Sitting in the front seat of my fathers dodgy old car on a sunny spring afternoon in early September 1994, I decided to turn the radio station over to JJJ, an alternative youth station that my father didn’t understand but I loved very much. I was in my second last year of high school and was more interested in becoming a D.J than focussing on my studies. Within minutes of tuning into the J’s, the female announcer talked about the new Suede single due for release the following week before promptly allowing “We Are The Pigs” to dance across the airwaves. And what a song it was!
It honestly seemed like a thousand years since the throng and excitement of Suede’s debut LP passed us all by in early 1993. I was often reading live reviews of their concerts in the NME (before it became utter shite), only to be left in fits of misery that I wasn’t over in England to see these immense shows for myself in the flesh. Seeing those early Suede shows must have been akin to watching Bowie impress Ziggy onto the unknowing public in the summer of 1972. After years of rubbish American music dominating the Australian airwaves, a British band had, at long last swept into my line of sight and thrown gasoline over the whole kit and kabootle before dropping the match and walking away to allow their music to do its thing.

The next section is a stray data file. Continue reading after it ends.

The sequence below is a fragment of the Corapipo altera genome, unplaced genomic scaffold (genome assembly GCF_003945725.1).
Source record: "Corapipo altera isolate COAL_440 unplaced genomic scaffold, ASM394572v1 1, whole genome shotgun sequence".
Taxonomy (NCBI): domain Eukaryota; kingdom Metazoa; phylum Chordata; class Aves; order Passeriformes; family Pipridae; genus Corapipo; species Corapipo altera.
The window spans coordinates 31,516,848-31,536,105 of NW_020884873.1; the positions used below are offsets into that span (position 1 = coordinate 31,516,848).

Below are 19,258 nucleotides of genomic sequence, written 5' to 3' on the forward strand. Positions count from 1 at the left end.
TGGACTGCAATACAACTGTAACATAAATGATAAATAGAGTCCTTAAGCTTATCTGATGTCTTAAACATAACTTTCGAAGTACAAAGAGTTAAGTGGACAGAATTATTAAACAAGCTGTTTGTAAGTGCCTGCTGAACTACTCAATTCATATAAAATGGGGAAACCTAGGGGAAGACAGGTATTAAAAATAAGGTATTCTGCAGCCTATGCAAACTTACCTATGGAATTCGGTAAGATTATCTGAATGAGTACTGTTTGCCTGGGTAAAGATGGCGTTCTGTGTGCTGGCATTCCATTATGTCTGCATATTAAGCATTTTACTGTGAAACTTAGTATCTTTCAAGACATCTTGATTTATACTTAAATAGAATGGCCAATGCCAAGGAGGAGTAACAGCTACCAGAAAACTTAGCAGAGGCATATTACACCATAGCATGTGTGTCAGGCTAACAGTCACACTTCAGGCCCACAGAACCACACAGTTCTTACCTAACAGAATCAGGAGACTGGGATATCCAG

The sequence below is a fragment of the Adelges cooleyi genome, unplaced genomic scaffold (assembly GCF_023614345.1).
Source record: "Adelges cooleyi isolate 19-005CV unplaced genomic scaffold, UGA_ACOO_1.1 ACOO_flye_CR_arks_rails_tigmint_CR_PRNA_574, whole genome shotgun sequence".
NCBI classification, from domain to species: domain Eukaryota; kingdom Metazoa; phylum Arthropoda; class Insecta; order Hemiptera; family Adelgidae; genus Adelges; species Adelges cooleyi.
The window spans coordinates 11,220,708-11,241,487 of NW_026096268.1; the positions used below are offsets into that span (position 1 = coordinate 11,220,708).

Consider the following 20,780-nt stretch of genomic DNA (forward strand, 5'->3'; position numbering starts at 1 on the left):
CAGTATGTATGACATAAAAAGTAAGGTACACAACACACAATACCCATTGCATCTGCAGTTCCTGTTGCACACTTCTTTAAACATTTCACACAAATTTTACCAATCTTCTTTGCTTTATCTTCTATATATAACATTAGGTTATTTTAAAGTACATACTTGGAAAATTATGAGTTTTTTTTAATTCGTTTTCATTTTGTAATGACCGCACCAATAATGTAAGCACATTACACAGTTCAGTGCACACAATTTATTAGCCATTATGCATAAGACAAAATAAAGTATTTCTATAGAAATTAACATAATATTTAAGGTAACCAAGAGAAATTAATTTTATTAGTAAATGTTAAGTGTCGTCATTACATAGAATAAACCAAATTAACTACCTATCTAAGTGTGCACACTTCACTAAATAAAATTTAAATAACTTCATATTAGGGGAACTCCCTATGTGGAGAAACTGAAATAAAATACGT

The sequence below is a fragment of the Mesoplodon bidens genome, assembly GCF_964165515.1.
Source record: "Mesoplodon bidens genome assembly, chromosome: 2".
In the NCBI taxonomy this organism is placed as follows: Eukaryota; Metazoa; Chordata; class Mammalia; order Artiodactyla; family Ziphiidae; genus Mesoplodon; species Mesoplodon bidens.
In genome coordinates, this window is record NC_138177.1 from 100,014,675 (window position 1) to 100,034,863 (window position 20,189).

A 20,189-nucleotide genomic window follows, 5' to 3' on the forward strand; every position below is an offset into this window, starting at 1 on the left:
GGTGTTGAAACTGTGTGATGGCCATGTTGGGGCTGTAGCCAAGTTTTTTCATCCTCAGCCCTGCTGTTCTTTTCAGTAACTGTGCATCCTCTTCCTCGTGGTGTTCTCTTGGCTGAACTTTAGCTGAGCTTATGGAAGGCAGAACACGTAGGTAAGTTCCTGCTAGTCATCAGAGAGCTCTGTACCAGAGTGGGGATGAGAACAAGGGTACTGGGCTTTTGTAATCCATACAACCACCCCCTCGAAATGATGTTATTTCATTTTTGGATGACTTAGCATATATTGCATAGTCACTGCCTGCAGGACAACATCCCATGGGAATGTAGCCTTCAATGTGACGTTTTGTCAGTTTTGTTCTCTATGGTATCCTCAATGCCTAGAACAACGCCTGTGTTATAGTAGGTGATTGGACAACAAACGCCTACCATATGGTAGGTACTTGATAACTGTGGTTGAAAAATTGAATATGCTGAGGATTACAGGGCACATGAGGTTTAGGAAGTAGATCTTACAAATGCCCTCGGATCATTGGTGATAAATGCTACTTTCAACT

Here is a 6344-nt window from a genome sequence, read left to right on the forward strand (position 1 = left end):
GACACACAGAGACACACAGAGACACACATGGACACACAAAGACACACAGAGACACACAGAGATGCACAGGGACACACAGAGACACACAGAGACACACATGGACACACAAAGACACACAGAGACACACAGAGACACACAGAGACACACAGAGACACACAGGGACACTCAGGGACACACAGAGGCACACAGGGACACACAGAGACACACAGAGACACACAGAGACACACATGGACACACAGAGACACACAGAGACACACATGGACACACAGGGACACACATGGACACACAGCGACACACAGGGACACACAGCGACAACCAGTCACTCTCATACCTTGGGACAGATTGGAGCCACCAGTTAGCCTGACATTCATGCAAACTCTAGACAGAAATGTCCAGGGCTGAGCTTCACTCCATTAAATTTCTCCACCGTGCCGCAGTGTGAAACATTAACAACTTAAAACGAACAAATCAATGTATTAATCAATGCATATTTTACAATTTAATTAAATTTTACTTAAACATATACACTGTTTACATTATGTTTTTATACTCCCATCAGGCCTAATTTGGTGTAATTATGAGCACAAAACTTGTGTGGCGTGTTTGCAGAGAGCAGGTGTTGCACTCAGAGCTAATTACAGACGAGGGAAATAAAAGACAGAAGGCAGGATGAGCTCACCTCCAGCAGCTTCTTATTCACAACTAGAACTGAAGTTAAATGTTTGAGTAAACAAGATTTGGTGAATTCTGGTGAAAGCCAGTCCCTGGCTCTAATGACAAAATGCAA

So with “We Are The Pigs” on the radio, I stayed up late with a cassette tape at the ready to tape the new single from the forthcoming “Dog Man Star” LP off the radio. Mind, I had to listen to a fair bit of tosh before JJJ played it again that Friday night but the wait was more it. I had the song captured and could play it back on my Walkman at my leisure. In fact, I played it that much that the tape eventually died a slow and painful death.
During the second week of September, an import copy of the single appeared in the local indie record shops for the princely sum of $20. A fair whack of dosh for a jobless teenager in 1994. And, what’s more, there were only three songs on the single. Little did I know at the time of purchase was that the two b-sides were classic Suede songs in the making.
“Killing Of A Flashboy” & “Whipsnade” will forever go down in folklore as two of the bands greatest b-sides. Now, for a band who released a double album of b-sides that entertained the top ten of the British album charts (#9) in 1997, you can kind of see why this single was so important to the growing number of fans.
“We Are The Pigs” is a single that will sit firmly in my echelon of life altering moments because it was released at a time in my life when I was looking for new directions and alternatives to the mainstream and American rubbish that was flooding the market. It’s a dirty, filthy little number that, had it come in the form of a human being, you wouldn’t dare dream of taking it home to meet the parents!